• Thirst center also receives signals from osmoreceptors that detect rise of blood level of sodium inside brain
    • Thirst center notifies other centres in cerebral cortex, which compel you to search for and drink fluid
    • Hormonal controls act to conserve water already inside body
effect of adh
Effect of ADH
  • ADH: antidiuretic hormone
    • When signaled by osmoreceptors, hypothalamus stimulates the pituitary gland to secrete ADH
    • Promotes water conservation
  • ADH makes walls of distal tubules and collecting ducts more permeable to water, thus urine becomes more concentrated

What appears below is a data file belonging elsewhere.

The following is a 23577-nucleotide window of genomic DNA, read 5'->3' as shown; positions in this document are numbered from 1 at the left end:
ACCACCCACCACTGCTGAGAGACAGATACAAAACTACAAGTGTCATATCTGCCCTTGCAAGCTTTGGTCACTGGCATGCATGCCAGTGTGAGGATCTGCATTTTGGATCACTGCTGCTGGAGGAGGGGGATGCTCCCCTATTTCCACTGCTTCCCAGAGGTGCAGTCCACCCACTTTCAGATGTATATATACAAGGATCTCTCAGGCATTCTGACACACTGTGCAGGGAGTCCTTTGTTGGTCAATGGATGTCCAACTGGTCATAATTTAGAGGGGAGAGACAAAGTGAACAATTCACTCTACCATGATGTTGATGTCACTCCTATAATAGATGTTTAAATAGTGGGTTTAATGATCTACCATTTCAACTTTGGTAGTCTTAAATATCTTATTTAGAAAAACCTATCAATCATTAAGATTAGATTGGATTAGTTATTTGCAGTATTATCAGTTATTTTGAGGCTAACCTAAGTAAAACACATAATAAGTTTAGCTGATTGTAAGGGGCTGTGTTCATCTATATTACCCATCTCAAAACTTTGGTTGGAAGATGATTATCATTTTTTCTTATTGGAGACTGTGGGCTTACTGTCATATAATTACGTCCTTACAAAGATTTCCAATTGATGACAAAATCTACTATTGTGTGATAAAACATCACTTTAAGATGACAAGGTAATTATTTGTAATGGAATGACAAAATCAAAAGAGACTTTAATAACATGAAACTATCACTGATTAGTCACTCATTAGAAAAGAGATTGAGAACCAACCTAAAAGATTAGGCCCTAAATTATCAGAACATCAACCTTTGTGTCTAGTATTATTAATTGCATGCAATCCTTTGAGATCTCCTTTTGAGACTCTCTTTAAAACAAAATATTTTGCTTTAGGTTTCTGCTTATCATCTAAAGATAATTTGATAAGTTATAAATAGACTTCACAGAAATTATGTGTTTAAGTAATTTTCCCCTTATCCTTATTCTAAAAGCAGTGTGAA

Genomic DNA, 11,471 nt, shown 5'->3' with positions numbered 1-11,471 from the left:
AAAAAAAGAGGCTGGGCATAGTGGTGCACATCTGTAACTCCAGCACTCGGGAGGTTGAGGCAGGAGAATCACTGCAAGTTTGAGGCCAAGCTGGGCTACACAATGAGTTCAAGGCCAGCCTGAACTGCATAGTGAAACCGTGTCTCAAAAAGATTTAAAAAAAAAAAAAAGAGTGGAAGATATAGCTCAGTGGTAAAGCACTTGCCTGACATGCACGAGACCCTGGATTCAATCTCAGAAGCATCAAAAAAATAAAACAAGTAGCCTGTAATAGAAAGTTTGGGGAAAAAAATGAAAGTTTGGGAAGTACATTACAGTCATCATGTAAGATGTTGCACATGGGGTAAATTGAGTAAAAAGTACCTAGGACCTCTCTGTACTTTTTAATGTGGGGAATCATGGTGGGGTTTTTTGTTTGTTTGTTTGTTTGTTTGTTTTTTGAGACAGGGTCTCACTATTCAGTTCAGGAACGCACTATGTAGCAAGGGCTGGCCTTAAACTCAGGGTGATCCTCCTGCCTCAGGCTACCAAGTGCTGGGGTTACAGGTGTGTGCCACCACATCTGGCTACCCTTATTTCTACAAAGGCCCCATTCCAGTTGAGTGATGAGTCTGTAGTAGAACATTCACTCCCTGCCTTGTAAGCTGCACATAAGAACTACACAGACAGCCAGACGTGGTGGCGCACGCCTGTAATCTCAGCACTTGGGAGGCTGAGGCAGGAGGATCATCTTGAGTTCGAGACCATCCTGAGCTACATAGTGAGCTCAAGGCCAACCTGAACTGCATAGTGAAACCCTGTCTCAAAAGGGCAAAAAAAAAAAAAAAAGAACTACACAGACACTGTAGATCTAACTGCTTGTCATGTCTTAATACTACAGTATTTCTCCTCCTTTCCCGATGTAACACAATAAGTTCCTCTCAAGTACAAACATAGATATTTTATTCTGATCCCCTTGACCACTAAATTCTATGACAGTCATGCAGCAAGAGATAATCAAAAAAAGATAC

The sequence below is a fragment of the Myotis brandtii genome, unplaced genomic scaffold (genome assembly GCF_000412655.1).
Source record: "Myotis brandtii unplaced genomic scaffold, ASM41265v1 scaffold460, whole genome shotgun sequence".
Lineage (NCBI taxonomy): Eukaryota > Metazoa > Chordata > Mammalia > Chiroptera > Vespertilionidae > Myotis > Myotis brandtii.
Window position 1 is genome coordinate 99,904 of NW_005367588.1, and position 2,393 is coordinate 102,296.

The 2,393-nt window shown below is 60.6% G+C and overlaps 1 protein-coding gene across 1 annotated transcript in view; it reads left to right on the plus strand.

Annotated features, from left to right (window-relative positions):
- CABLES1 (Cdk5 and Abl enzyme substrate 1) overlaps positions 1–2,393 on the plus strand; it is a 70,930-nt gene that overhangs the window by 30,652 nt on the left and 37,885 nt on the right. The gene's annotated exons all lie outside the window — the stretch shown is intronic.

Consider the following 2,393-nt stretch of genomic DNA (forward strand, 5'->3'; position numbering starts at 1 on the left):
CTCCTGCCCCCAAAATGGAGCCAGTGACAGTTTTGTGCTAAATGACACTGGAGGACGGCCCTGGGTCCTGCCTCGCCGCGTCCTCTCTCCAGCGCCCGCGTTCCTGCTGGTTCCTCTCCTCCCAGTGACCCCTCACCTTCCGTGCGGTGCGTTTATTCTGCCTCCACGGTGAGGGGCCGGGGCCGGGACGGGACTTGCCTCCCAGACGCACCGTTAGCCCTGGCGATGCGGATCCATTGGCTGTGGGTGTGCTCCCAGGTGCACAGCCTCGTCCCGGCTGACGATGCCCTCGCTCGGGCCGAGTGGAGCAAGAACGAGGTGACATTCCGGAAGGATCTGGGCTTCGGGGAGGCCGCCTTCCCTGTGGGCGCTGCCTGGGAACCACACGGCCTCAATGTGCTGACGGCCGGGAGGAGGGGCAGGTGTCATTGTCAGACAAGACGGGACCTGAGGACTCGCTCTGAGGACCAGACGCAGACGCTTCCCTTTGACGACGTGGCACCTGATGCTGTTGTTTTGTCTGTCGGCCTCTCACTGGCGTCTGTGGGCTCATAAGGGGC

• As volume of extracellular fluid rises and solute concentration declines, ADH secretion slows
effect of adh35
Effect of ADH
  • Loss of blood pressure or nausea and vomiting can also trigger ADH secretions
  • Aquaporines selectively allow water to diffuse rapidly across plasma membrane
  • ADH alters reabsorption in target cells by affecting these passive transporters
effect of aldosterone
Effect of Aldosterone
  • Aldosterone: hormone stimulates production of sodium-potassium pumps and their insertion into the plasma membrane of cells in collecting ducts walls
  • Cells in arterioles release the enzyme rennin in response to a decline in the volume of extracellular fluid
  • Renin starts chain of reactions that results in secretion of aldosterone by adrenal glands located above each kidney
effect of aldosterone37
Effect of Aldosterone
  • Aldosterone stimulates production and placement of sodium-potassium pumps into the plasma membrane of cells in collecting duct wall
    • Urine becomes more concentrated